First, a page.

4/10 The House of Windsor
Or the House of Saxe-Coburg-Gotha until George V prudently rebranded the family during the First World War. Well, our royals are a pretty German bunch, as well as having various types of French and other alien blue blood coursing around their veins. ‘Twas ever thus. There was William the Conqueror, Norman French, who certainly broke the immigration rules; William of Orange, a direct import from Holland; the Hanoverian King Georges, the first barely able to speak English; Queen Victoria, who married a German, Edward VII, who couldn’t stay faithful to his wife, a Danish princess; George V wed another German princess; Edward VIII married an American (though she hardly visited England and prompted his emigration and exile); and the Queen is married to man born in Corfu. The embodiment of the British nation, to many, but one thinks of them as quite multicultural really.
5/10 I Vow To Thee My Country
Our most patriotic hymn was the product of a man named Gustav Holst (pictured), born in Cheltenham, but of varied Swedish, Latvian and German ancestry, who adapted part of his suite The Planets to put a particularly stirring and beautiful poem to music, just after the Great War. As the second verse has it, “there's another country/I've heard of long ago/Most dear to them that love her/most great to them that know”. Imagine if the Holst family had been kept out because the quota on musical European types had been reached.
6/10 Curry and Cobra
Chicken Tikka Masala is, so they say, a dish which not only the most popular in Britain but specifically designed to cater for European tastes. For that we probably have to thank an Indian migrant, Sake Dean Mahomed, who came from Bengal to open the first recognisable Indian restaurant, the magnificently named “Hindoostanee Coffee House”. History does not record if a plate of poppadoms and accompanying selection of pickles and yoghurts were routinely placed on the table for new diners, but we do know that we had to wait until 1989 to taste the ideal lager for a curry - Cobra. That brew was brought to us by Karan (now Lord) Bilimoria, a Cambridge law graduate who hailed from Hyderabad.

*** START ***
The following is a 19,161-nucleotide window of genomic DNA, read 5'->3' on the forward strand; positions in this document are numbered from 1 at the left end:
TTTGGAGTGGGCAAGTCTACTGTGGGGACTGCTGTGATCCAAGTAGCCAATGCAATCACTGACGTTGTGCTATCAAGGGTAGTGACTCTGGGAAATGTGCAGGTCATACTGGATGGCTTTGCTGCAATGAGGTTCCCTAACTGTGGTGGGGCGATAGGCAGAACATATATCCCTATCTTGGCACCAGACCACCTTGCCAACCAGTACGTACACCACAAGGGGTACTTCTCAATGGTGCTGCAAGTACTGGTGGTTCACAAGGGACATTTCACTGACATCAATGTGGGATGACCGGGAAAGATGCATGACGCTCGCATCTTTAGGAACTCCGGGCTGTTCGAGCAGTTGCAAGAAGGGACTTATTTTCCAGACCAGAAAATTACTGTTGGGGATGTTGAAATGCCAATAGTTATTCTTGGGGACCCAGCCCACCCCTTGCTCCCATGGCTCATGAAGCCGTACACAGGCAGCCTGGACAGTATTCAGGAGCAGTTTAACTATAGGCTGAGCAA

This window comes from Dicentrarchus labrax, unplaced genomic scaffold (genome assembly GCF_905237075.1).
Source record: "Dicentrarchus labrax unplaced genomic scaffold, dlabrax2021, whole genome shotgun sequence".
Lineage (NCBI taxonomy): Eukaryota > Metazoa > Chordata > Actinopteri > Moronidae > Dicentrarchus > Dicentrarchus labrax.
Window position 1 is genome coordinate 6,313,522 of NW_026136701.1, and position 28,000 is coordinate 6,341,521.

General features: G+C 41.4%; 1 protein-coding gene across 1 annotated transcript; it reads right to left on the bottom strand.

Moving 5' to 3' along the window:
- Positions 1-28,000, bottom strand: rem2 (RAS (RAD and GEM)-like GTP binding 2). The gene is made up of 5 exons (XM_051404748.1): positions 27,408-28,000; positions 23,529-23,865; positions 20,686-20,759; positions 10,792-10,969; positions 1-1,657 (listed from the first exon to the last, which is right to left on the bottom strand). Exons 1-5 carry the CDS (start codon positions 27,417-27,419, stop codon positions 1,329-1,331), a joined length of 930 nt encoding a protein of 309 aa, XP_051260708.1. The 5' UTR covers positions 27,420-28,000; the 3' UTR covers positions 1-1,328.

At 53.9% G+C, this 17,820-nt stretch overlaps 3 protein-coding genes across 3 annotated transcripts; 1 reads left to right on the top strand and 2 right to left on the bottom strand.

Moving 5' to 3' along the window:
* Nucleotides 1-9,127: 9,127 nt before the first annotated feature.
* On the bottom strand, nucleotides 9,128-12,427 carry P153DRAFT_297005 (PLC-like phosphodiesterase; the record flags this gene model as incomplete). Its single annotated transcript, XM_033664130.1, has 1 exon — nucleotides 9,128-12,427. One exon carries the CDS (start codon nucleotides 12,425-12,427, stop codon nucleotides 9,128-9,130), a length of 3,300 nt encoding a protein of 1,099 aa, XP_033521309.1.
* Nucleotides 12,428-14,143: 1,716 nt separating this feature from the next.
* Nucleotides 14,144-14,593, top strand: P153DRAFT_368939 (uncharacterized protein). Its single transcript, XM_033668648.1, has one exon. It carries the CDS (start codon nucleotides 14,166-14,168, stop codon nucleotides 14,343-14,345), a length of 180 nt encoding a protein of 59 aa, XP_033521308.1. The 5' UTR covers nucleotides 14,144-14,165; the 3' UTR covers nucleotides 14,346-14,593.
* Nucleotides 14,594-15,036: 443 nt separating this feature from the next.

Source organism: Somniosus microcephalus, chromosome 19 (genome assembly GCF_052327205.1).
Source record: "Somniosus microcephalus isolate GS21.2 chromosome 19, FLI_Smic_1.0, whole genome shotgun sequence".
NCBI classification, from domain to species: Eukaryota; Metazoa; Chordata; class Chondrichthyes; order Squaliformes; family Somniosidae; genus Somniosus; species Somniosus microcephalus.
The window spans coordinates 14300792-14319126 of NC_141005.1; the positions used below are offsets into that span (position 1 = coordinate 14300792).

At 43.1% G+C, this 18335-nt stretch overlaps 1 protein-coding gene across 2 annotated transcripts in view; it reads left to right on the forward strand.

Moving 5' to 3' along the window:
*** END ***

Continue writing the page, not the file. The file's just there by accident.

7/10 That big red swirly sculpture at the Olympic Park
Or Orbit, to give it its proper name, the work of Anish Kapoor, who arrived in 1973 from India and had the artistic imagination to fill a power station.
8/10 The Sun
Love it or hate it, and many do both, this has been a symbol of much that is successful and a lot that is awful in British journalism since its inception in 1969. In its turn it spawned the Page 3 Girl and some nastily xenophobic headlines. All the stranger when you consider its creator was, of course, Rupert Murdoch, born 11 March 1931 in Melbourne, Australia.
OK, Karl Marx’s philosophy was not much of a gift to the world, but for a while it seemed like a good idea. Though we might not dare admit it, Marxism still has a few insights to offer to anyone wanting to understand the workings of capitalism, though too few to excuse everything that was done in its name. Born in Germany spent much time in the British museum and the British pub, buried Highgate Cemetery. Oddly, his ideas never really caught on in his adopted homeland.